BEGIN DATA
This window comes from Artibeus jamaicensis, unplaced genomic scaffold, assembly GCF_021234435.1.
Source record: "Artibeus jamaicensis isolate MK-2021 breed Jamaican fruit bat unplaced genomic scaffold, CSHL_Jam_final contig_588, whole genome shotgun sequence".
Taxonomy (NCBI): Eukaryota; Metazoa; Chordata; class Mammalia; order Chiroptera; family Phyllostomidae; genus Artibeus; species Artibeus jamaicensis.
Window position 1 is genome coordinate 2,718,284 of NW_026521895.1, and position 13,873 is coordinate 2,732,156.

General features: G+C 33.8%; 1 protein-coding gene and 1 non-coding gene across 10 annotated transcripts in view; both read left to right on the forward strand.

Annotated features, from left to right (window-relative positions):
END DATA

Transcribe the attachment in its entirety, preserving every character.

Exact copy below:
This window comes from Artibeus jamaicensis, unplaced genomic scaffold, assembly GCF_021234435.1.
Source record: "Artibeus jamaicensis isolate MK-2021 breed Jamaican fruit bat unplaced genomic scaffold, CSHL_Jam_final contig_588, whole genome shotgun sequence".
Taxonomy (NCBI): Eukaryota; Metazoa; Chordata; class Mammalia; order Chiroptera; family Phyllostomidae; genus Artibeus; species Artibeus jamaicensis.
Window position 1 is genome coordinate 2,718,284 of NW_026521895.1, and position 13,873 is coordinate 2,732,156.

General features: G+C 33.8%; 1 protein-coding gene and 1 non-coding gene across 10 annotated transcripts in view; both read left to right on the forward strand.

Annotated features, from left to right (window-relative positions):